Reflecting on the Sanders v. Clinton Question
As Sanders becomes a more real candidate, we see critique from a number of folks with progressive credentials. This is from Jonathan Chait.
I do not dismiss such critiques lightly. But I do think there is a serious question about what is the role of the President. Notably, are we looking for a movement leader or a problem solver.
There is no doubt that Sanders is a movement leader. He is trying to change the overall culture in the country, change the idea about the proper role of government in the economy, challenge many of the underlying assumptions of the last 40 years, and push for solutions usually dismissed as politically impossible.
Clinton positions herself as a problem solver. She will define issues as concrete problems within the overall culture. Her goal is not to radically change the culture, but to fix specific problems in implementation.
For example, Sanders wants Americans to view college education as a right the same way we view K-12. Clinton wants to make sure that people are adequately trained for the new economy.
Which is the better role for the President? We can point to examples of both styles in history, with various measures of success. For example, although Reagan ultimately did not succeed in repealing many of the New Deal provisions he campaigned against, he succeeded in creating a radically different culture of government. By contrast, (Bill) Clinton achieved a healthy, stable economy without altering the dominant framework of limited government.
And both styles have drawbacks. Those who support Bernie Sanders and his vision of reframing the role of government in our lives as something important and valuable rather than something inherently bad need to understand that electing Sanders is a prelude to a lengthy cultural and political campaign. Success will be measured in incremental stages and overall success in culture change rather than in dramatic policy victories.
On the flip side, the problem with a "problem solver" is that you don't change the culture that created the problems in the first place. The focus on narrow, incremental change for its own sake, without a broader goal in mind, tends to result in marginal improvements and changes at the edge, always subject to reversal with a change in the political winds, because the fundamental foundation that allowed the problems to develop in the first place. Pure pragmatism devoid of a guiding philosophy is therefore as ultimately empty as pure ideology devoid of pragmatism.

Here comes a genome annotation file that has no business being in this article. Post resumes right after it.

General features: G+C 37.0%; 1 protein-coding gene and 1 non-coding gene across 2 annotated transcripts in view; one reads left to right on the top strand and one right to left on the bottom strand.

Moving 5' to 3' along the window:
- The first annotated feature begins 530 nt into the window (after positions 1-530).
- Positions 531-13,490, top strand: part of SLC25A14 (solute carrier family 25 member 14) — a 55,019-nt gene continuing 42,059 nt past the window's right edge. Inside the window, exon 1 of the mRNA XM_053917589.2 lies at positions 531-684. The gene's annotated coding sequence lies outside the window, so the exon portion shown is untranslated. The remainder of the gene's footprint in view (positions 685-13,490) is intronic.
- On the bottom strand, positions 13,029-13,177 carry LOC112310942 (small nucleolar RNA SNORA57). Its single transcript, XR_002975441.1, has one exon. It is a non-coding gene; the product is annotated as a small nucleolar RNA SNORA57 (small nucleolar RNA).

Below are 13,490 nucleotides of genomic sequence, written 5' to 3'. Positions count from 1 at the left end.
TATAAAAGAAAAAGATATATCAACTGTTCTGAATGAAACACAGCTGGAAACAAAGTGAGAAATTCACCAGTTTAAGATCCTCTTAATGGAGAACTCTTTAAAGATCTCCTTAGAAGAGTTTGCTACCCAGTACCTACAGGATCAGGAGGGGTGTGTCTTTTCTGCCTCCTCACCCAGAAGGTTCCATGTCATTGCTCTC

Whereas those who question Sanders wonder if he has the pragmatism and political smarts to make the right compromises that advance the culture change, the challenge for Clinton is to show that she is interested in doing more than solving the problem du jour. Sanders has captured those hungry for a movement. Clinton has captured those inherently suspicious of a movement.
For Sanders to win, he must satisfy those suspicious of passion and vision as antithetical to pragmatic achievement that he has the political skills and positive pragmatism to get things done even while building the broader movement to do what Obama did not -- make the case for the positive role of government. For Clinton to win, she must convince the portion of the electorate suspicious of "pragmatism" as a code for settling that she has the vision and passion necessary to transform a set of incremental wins into genuine cultural change that addresses racial and social justice at its core, not simply putting a band-aid on the symptoms.
If the President is purely a pragmatic problem solver, from where does vision come? If the President is the ideological standard bearer, who makes sure the revolution is actualized? It is a dismissive caricature to dismiss Sanders as the hopeless idealist that youth must set aside as a sign of maturity, or that Clinton is the empty pragmatist willing to cut any deal to claim a pyrrhic victory.
Sanders supporters need to ask themselves -- are willing to be part of a movement? Are we willing to accept that Sanders may not be able to deliver on his promises, but that the movement will continue to push to reshape the culture so that they become politically feasible? Likewise, Clinton supporters need to ask themselves, what is our vision and what are our red lines? Is this just about voting against Republicans and having a President we trust not to screw things up? Or is this about genuinely reshaping our vision of what we want America to be?